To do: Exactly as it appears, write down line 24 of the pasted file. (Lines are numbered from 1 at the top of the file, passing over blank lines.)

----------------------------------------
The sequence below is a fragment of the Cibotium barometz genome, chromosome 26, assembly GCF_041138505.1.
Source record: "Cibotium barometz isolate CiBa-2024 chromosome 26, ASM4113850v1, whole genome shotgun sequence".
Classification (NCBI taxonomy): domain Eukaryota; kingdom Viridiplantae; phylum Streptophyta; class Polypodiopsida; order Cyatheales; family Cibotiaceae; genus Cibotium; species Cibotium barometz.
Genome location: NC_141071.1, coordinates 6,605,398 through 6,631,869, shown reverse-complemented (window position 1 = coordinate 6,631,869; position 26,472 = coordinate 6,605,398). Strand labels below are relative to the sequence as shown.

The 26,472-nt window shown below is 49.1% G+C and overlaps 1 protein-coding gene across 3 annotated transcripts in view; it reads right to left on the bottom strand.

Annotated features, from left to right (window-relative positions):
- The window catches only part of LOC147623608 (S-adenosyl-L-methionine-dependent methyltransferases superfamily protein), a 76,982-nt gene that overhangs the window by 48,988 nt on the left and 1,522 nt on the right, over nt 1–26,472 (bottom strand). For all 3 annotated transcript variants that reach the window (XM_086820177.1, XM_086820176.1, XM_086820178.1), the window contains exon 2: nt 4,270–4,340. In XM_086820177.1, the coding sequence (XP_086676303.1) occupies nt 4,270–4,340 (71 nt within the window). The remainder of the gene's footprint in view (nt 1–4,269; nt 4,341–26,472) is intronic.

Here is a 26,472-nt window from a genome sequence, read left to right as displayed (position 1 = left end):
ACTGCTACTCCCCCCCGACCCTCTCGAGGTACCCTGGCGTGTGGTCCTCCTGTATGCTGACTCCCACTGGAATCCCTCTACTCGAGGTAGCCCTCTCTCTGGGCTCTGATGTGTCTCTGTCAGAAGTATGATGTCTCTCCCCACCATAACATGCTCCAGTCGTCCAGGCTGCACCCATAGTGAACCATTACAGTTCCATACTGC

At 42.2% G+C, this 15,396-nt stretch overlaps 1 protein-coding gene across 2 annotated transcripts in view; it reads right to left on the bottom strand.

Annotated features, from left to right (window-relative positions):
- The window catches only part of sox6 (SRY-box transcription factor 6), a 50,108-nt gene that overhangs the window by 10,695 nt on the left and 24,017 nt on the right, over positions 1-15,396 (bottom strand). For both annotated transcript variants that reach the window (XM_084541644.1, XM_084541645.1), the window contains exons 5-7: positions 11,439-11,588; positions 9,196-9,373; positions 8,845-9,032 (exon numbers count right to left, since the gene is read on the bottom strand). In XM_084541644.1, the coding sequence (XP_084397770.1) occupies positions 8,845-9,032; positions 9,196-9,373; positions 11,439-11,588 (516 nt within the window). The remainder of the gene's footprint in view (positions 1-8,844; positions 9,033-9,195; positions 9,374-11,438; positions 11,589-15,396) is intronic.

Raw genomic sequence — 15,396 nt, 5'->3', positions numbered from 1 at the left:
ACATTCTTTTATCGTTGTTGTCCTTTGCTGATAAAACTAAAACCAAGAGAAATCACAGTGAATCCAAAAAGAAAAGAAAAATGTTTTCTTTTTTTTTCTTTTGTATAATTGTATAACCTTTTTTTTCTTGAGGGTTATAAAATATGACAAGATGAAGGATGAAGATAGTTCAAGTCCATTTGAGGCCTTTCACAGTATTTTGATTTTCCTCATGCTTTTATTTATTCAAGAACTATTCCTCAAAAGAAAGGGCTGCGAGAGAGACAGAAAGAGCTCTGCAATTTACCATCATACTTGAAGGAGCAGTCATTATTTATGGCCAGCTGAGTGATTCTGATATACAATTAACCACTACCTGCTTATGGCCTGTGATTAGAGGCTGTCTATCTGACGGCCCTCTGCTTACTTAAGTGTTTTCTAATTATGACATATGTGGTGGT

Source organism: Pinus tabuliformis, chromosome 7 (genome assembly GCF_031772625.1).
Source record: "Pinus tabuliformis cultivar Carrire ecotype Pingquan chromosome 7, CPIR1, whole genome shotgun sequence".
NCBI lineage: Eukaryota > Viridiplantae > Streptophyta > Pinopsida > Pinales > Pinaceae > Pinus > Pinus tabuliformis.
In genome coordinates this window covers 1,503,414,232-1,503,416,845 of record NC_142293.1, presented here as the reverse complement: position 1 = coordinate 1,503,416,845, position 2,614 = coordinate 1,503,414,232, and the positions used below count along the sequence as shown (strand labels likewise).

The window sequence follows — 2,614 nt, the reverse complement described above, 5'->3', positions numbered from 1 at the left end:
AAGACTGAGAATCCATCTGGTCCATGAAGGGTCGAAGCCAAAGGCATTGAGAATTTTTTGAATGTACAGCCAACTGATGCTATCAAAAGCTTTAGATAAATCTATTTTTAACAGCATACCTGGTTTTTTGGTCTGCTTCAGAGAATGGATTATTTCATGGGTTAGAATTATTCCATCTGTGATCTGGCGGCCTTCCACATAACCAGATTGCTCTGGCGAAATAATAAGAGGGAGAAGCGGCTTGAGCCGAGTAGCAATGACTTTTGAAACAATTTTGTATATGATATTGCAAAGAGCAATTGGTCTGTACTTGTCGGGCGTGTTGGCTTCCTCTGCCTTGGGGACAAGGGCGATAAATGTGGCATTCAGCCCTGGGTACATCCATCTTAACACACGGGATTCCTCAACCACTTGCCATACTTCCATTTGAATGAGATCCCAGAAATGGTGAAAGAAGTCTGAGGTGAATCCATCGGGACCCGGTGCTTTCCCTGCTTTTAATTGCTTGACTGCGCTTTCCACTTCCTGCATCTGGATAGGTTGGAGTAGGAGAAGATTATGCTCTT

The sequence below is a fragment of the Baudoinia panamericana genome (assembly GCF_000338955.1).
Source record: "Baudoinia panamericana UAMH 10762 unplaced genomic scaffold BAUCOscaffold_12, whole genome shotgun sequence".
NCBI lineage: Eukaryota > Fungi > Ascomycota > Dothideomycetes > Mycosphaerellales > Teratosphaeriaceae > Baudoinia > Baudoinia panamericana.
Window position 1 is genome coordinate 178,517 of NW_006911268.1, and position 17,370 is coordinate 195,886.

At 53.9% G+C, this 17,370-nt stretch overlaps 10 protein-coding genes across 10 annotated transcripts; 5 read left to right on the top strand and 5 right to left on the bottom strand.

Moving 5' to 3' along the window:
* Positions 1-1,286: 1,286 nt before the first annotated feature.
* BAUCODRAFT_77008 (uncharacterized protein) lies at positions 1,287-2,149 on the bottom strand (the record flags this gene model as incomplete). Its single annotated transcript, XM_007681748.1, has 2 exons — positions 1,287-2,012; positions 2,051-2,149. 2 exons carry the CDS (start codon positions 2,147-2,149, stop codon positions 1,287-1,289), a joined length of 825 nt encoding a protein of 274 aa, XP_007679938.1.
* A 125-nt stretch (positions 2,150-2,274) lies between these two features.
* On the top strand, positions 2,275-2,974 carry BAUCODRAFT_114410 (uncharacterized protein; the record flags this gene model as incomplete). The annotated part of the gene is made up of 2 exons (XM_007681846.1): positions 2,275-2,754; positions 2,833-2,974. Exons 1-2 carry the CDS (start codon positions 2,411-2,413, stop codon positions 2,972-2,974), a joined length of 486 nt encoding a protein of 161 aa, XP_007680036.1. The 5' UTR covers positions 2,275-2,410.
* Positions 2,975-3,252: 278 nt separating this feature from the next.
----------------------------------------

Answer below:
Window position 1 is genome coordinate 178,517 of NW_006911268.1, and position 17,370 is coordinate 195,886.